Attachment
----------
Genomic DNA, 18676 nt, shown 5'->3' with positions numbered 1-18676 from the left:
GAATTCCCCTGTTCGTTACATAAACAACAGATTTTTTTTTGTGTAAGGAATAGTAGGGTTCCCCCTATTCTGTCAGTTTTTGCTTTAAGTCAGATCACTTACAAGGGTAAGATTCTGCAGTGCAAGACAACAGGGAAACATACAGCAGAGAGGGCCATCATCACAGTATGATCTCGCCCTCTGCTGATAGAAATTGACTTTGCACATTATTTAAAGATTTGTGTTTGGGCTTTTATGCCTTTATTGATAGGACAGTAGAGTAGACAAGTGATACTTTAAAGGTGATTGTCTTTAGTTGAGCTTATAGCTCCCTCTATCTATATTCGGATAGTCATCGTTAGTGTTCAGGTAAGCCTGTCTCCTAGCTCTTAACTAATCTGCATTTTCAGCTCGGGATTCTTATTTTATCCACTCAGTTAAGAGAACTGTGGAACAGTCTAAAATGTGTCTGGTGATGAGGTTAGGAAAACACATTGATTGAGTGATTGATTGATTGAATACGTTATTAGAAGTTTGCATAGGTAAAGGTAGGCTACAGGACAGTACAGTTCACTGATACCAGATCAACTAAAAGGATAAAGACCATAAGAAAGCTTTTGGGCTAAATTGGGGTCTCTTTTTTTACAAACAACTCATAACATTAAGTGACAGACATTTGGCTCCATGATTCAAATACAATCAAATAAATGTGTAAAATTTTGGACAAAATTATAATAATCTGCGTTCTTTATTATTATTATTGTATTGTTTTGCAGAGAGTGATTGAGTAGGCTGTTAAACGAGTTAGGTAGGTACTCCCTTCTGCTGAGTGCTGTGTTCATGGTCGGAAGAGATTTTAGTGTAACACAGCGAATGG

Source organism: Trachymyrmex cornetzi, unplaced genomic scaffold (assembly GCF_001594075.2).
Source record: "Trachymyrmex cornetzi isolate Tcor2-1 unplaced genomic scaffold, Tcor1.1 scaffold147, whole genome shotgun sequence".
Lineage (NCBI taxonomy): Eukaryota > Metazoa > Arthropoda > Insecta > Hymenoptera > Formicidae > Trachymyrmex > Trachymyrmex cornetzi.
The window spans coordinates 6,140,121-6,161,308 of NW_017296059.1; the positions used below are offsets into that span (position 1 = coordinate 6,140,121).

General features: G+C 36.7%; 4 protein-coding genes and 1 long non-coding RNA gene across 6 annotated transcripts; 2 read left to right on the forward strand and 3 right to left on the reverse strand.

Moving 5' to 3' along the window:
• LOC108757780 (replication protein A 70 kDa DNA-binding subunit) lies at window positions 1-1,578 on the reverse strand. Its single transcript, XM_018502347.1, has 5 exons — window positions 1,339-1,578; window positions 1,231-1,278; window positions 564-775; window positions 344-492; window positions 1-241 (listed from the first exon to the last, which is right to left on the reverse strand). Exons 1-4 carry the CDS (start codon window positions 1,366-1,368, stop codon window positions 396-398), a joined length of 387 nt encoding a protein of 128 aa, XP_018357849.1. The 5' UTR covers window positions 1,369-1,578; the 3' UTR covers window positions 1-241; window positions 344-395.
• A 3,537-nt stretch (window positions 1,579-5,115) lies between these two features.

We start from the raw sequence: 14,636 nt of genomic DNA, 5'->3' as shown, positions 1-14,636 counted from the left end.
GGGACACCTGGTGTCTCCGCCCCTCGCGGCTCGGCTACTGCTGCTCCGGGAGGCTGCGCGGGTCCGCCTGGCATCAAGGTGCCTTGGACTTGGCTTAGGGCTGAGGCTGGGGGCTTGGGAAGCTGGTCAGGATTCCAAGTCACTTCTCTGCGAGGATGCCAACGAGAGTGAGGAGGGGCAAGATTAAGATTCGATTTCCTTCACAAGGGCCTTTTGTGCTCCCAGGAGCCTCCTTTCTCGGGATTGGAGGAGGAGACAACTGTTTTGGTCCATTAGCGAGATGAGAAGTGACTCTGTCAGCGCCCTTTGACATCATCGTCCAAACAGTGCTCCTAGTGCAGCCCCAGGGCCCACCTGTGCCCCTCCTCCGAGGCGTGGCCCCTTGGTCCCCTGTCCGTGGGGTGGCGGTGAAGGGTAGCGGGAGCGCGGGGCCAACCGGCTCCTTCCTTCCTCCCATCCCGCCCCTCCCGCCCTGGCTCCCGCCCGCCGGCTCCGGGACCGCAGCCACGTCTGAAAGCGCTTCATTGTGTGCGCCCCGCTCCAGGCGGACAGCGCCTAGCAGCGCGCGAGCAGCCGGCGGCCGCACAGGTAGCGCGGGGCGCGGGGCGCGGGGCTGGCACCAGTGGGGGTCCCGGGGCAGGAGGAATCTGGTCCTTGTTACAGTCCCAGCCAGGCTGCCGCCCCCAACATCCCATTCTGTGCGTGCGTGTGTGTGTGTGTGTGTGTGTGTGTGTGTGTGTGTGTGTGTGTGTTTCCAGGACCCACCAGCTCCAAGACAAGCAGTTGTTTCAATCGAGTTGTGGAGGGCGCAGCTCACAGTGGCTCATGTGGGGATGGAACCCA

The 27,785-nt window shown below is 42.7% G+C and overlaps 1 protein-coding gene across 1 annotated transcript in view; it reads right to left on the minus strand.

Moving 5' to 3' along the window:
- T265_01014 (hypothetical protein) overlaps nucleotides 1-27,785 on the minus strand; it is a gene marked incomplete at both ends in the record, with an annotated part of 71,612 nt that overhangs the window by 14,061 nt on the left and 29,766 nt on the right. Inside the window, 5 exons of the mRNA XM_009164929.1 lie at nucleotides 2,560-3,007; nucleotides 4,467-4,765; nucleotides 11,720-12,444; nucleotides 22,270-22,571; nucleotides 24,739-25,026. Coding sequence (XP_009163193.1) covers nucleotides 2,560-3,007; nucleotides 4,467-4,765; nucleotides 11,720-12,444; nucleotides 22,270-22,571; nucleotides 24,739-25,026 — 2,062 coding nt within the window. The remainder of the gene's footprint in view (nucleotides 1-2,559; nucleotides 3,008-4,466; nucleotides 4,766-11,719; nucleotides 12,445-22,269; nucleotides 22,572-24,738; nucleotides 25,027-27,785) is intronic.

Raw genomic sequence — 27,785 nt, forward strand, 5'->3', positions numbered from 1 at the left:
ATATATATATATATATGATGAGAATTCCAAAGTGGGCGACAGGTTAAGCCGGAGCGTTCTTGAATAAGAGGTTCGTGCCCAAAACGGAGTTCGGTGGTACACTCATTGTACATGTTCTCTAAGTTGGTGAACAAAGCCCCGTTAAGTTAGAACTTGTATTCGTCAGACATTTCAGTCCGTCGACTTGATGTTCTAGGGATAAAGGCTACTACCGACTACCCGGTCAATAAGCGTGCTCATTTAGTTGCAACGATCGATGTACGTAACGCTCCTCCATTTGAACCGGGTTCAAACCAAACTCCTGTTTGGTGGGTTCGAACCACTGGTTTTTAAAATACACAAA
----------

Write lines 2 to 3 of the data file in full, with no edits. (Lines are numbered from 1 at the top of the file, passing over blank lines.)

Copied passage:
GAATTCCCCTGTTCGTTACATAAACAACAGATTTTTTTTTGTGTAAGGAATAGTAGGGTTCCCCCTATTCTGTCAGTTTTTGCTTTAAGTCAGATCACTTACAAGGGTAAGATTCTGCAGTGCAAGACAACAGGGAAACATACAGCAGAGAGGGCCATCATCACAGTATGATCTCGCCCTCTGCTGATAGAAATTGACTTTGCACATTATTTAAAGATTTGTGTTTGGGCTTTTATGCCTTTATTGATAGGACAGTAGAGTAGACAAGTGATACTTTAAAGGTGATTGTCTTTAGTTGAGCTTATAGCTCCCTCTATCTATATTCGGATAGTCATCGTTAGTGTTCAGGTAAGCCTGTCTCCTAGCTCTTAACTAATCTGCATTTTCAGCTCGGGATTCTTATTTTATCCACTCAGTTAAGAGAACTGTGGAACAGTCTAAAATGTGTCTGGTGATGAGGTTAGGAAAACACATTGATTGAGTGATTGATTGATTGAATACGTTATTAGAAGTTTGCATAGGTAAAGGTAGGCTACAGGACAGTACAGTTCACTGATACCAGATCAACTAAAAGGATAAAGACCATAAGAAAGCTTTTGGGCTAAATTGGGGTCTCTTTTTTTACAAACAACTCATAACATTAAGTGACAGACATTTGGCTCCATGATTCAAATACAATCAAATAAATGTGTAAAATTTTGGACAAAATTATAATAATCTGCGTTCTTTATTATTATTATTGTATTGTTTTGCAGAGAGTGATTGAGTAGGCTGTTAAACGAGTTAGGTAGGTACTCCCTTCTGCTGAGTGCTGTGTTCATGGTCGGAAGAGATTTTAGTGTAACACAGCGAATGG

Source organism: Trachymyrmex cornetzi, unplaced genomic scaffold (assembly GCF_001594075.2).